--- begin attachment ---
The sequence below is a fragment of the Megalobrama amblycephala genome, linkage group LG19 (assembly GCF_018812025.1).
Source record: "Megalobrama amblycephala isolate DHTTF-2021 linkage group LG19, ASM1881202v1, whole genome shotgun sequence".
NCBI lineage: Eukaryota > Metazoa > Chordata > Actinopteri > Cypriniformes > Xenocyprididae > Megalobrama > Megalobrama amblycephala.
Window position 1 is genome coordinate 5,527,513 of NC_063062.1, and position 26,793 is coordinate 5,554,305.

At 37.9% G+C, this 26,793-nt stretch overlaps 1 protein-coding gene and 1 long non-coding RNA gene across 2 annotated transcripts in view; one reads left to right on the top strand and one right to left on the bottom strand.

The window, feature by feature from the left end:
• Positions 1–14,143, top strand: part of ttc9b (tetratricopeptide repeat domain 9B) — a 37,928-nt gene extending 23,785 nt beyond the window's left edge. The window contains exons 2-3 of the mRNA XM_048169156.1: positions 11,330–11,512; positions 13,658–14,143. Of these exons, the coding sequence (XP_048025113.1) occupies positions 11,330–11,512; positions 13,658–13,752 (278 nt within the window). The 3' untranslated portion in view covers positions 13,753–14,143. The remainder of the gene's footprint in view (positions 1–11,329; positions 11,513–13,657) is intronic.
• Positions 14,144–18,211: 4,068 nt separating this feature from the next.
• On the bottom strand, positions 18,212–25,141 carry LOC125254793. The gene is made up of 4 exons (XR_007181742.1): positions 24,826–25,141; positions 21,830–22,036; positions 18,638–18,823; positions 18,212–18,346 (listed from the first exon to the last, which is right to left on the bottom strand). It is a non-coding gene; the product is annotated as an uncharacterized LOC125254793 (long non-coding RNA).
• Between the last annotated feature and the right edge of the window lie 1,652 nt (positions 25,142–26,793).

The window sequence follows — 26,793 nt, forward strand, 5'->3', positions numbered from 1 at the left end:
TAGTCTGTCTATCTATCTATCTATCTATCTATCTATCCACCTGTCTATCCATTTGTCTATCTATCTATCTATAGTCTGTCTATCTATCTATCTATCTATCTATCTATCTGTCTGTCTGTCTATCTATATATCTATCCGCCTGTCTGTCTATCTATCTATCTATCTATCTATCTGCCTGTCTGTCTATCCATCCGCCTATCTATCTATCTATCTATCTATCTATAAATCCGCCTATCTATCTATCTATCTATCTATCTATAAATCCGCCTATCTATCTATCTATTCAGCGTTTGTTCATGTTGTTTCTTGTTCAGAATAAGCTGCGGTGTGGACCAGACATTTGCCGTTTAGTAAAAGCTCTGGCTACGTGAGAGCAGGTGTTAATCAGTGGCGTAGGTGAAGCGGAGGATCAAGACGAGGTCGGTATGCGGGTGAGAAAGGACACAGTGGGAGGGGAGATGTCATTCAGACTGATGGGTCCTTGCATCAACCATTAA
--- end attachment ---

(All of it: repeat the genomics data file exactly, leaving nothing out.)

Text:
The sequence below is a fragment of the Megalobrama amblycephala genome, linkage group LG19 (assembly GCF_018812025.1).
Source record: "Megalobrama amblycephala isolate DHTTF-2021 linkage group LG19, ASM1881202v1, whole genome shotgun sequence".
NCBI lineage: Eukaryota > Metazoa > Chordata > Actinopteri > Cypriniformes > Xenocyprididae > Megalobrama > Megalobrama amblycephala.
Window position 1 is genome coordinate 5,527,513 of NC_063062.1, and position 26,793 is coordinate 5,554,305.

At 37.9% G+C, this 26,793-nt stretch overlaps 1 protein-coding gene and 1 long non-coding RNA gene across 2 annotated transcripts in view; one reads left to right on the top strand and one right to left on the bottom strand.

The window, feature by feature from the left end:
• Positions 1–14,143, top strand: part of ttc9b (tetratricopeptide repeat domain 9B) — a 37,928-nt gene extending 23,785 nt beyond the window's left edge. The window contains exons 2-3 of the mRNA XM_048169156.1: positions 11,330–11,512; positions 13,658–14,143. Of these exons, the coding sequence (XP_048025113.1) occupies positions 11,330–11,512; positions 13,658–13,752 (278 nt within the window). The 3' untranslated portion in view covers positions 13,753–14,143. The remainder of the gene's footprint in view (positions 1–11,329; positions 11,513–13,657) is intronic.
• Positions 14,144–18,211: 4,068 nt separating this feature from the next.
• On the bottom strand, positions 18,212–25,141 carry LOC125254793. The gene is made up of 4 exons (XR_007181742.1): positions 24,826–25,141; positions 21,830–22,036; positions 18,638–18,823; positions 18,212–18,346 (listed from the first exon to the last, which is right to left on the bottom strand). It is a non-coding gene; the product is annotated as an uncharacterized LOC125254793 (long non-coding RNA).
• Between the last annotated feature and the right edge of the window lie 1,652 nt (positions 25,142–26,793).

The window sequence follows — 26,793 nt, forward strand, 5'->3', positions numbered from 1 at the left end:
TAGTCTGTCTATCTATCTATCTATCTATCTATCTATCCACCTGTCTATCCATTTGTCTATCTATCTATCTATAGTCTGTCTATCTATCTATCTATCTATCTATCTATCTGTCTGTCTGTCTATCTATATATCTATCCGCCTGTCTGTCTATCTATCTATCTATCTATCTATCTGCCTGTCTGTCTATCCATCCGCCTATCTATCTATCTATCTATCTATCTATAAATCCGCCTATCTATCTATCTATCTATCTATCTATAAATCCGCCTATCTATCTATCTATTCAGCGTTTGTTCATGTTGTTTCTTGTTCAGAATAAGCTGCGGTGTGGACCAGACATTTGCCGTTTAGTAAAAGCTCTGGCTACGTGAGAGCAGGTGTTAATCAGTGGCGTAGGTGAAGCGGAGGATCAAGACGAGGTCGGTATGCGGGTGAGAAAGGACACAGTGGGAGGGGAGATGTCATTCAGACTGATGGGTCCTTGCATCAACCATTAA